Ogre interviewed about the new ohGr album, "unDeveloped."

By Bob Gourley | Published on June 8, 2011
ohGr

The band ohGr dates back to the mid 90’s when Skinny Puppy disbanded and frontman Ogre began collaborating with Mark Walk (Ruby). The project was held back by record label legal problems, and the duo finally released a debut album, “Welt” in 2001 (Welt was actually the original name of the band). Since that time, Skinny Puppy has re-emerged, but the ohGr project has also continued. Their latest album, “unDeveloped,” came out last month and is in many ways a continuation of the 2008’s “Devils in my Details.” In a phone interview, Ogre discussed the release, as well as his recent foray into horror films. Be sure to also check out our 2008 interview with him.

Creatively, how would you compare ‘unDeveloped’ with the last ohGr album?

“Well ‘unDeveloped’ was kind of a continuation of what we started with ‘Devils in My Details”‘ in a sense that we’d stumbled upon something that was creatively satisfying and also took our listeners into more of an immersive journey and became more conceptual. “Devils” is kind of …. if the event I experienced was seen through a microscope, then in the case of “unDeveloped” it has been put under an electron microscope and further explored. I haven’t really let go of the themes that were running around in my head. In fact, they’ve just been exasperated or added to with events that have taken place since then. Lots of stuff to fuel that fire.

“So ‘unDeveloped’ has become kind of a starting point in a way of circling back to a lot of our earlier work from the beginning of the 21st century up until now, bringing things full circle in a way, as well as keeping with that narrative that we started with “Devils in My Details.” We want to continue doing that more immersive exploration of the music and really create albums with conceptual ties between songs. It’s a really fulfilling thing to do for us, and on top of that for the listeners–taking them back to something that I enjoy, more of a concept album. It has that Eno sort of ethic in that you can play it in the background, or you can listen to it. But if you do choose to listen to it, there are a whole bunch of layers to the experience.”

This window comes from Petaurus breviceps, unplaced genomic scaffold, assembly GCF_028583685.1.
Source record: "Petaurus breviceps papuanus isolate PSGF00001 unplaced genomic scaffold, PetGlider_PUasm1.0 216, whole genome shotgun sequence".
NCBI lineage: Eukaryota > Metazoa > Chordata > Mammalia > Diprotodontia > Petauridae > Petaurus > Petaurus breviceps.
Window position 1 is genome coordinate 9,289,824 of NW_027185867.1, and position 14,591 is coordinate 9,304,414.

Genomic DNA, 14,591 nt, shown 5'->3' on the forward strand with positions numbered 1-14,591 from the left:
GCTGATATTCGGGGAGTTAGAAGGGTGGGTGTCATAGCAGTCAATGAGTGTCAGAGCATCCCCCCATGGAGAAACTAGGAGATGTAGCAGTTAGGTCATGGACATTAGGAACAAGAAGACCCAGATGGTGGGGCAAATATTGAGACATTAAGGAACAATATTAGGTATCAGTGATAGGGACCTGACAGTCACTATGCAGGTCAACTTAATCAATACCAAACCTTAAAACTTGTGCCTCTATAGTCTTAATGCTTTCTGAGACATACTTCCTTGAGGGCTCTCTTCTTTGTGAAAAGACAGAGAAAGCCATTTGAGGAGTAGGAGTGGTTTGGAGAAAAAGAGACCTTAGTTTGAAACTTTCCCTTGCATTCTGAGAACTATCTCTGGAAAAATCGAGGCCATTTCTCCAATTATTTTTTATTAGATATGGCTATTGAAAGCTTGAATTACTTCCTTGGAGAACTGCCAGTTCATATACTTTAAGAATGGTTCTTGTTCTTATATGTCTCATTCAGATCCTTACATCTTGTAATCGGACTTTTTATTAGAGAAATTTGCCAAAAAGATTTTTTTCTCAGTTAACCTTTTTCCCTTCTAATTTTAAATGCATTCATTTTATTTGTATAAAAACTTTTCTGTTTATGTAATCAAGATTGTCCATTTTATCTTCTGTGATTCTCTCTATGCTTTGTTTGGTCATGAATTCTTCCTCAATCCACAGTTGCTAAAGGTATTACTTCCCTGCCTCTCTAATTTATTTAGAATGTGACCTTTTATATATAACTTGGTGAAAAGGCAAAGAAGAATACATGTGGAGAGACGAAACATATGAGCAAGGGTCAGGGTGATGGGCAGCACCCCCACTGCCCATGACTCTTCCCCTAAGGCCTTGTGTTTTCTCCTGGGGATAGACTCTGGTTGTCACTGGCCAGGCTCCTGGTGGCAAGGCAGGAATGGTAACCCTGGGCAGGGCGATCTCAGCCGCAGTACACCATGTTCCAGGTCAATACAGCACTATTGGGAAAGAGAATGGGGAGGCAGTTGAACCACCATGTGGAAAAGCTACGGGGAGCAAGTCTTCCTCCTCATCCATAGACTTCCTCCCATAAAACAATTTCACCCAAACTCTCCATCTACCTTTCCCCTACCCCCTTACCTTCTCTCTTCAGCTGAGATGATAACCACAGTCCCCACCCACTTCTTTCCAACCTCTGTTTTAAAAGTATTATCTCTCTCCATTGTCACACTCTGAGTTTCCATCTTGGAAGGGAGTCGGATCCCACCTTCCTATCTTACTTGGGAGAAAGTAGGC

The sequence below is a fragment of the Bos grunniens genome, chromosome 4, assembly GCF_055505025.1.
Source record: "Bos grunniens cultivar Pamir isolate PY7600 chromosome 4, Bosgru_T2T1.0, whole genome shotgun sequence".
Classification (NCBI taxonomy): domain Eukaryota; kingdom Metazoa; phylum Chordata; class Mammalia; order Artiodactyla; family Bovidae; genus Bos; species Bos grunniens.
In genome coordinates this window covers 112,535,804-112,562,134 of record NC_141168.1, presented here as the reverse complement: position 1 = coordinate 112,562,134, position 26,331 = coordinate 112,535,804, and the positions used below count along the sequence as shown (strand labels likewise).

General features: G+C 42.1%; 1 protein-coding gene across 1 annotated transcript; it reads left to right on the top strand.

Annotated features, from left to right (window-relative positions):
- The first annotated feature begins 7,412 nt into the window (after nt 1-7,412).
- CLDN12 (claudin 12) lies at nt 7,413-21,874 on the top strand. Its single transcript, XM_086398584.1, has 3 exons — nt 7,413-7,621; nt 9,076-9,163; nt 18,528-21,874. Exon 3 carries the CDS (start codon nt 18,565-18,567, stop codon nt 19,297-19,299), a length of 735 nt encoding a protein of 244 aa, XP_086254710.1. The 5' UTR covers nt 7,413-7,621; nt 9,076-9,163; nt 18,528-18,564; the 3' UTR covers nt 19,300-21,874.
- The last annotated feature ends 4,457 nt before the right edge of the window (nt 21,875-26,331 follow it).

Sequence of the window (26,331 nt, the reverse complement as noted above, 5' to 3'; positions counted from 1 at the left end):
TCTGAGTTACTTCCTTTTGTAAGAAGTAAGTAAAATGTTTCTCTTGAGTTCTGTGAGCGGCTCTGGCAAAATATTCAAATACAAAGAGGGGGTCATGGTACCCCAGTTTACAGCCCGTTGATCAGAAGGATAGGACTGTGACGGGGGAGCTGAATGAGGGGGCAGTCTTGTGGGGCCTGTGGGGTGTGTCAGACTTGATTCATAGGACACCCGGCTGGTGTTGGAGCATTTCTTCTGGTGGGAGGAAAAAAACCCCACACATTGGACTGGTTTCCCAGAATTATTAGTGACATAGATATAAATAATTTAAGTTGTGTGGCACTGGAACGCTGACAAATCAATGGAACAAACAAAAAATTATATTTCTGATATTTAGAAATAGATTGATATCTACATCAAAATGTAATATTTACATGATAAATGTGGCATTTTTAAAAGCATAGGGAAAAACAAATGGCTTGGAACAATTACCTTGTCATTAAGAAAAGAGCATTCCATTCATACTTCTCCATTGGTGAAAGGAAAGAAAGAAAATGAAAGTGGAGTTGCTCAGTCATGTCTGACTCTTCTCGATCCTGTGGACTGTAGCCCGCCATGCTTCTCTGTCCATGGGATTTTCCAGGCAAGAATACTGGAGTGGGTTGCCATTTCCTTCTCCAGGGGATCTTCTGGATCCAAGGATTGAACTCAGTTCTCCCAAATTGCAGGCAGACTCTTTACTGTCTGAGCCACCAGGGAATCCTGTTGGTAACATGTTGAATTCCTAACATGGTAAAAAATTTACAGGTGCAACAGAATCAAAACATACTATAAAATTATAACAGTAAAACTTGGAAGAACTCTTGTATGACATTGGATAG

After finishing ‘Devils in My Details,’ had it always been obvious that you wanted to make the next release a continuation?

“It was really to continue the process that we used in making ‘Devils in My Details’ and see where that goes. In today’s music market, there is a huge gap in how to deliver music to people and how to directly connect with your fan base. I was reading an article about some major thinkers in the music industry who got together, and basically threw it back on the artist. Saying that ‘the world is your oyster’ if you can market yourself and you can find a way to connect directly to your fan base. That has always been a tricky thing for me, because I always wanted to be a more mysterious character. I always enjoyed music that was less about the artist and more about the music and the art that went along with it. Hence my love for Factory Records and things like that.

“So the idea of gravitating towards social media was very difficult for me until I found a way of playing around with characters. Because really, the internet is just a big characterization of a whole bunch of characters, whether people are trying to be real or not. The avatars become almost a caricature of what you really are. When I found that ‘in’ with it, to create characters, it became easier for me to do, and has become very very rewarding. We created a character called ‘Mr. Brownstone.’ Not ‘Brownstone’ in the Guns n Roses way of heroin, but more the idea of a brownstone being a place you live in, what you occupy. He’s ex-military intelligence gone rogue and is trying to inhabit certain celebrities’ lives in order to … well we don’t know why yet. So that was the story, and we were giving away these little puzzle boxes created by an artist that went along with each song. The puzzle boxes were out accordingly to puzzles that were given out by Brownstone. And these puzzles were things that would create a really obtuse viewpoint from all the fans, and the fans would create the fodder for the next puzzle in a lot of ways. It became an interesting way to engage with the fan base. That all came out of the development of ‘Devils in My Details.’ We’ve done so much background work with Brownstone and the website ‘Who Do I Have to Fuck’ [wdihtf.com], with Brownstone’s habitation, where he lives. We have a lot content we’ve developed.”

Do you have a sense as to how this concept of characters will be utilized in a future live show?

“It will be fun with the visual aspects, because obviously there will be more characters to play around with. And characters who actually have identities now, whereas in Skinny Puppy I tended to play a lot of different roles under the moniker of Ogre. It opens up a whole bunch of fun for me. In terms of how it will play out, we’ve developed a stage show that is more based around the fine art ‘white box,’ the idea of a gallery. It’s less about props on stage, as we’ve created a situation where everything is whited out on stage. We have every inch covered by projections, and the projections create the background and add to the story. We’re working to bring those into a more succinct fashion, to create backgrounds to the characters. I think that’s how things are going to move with the next tour.”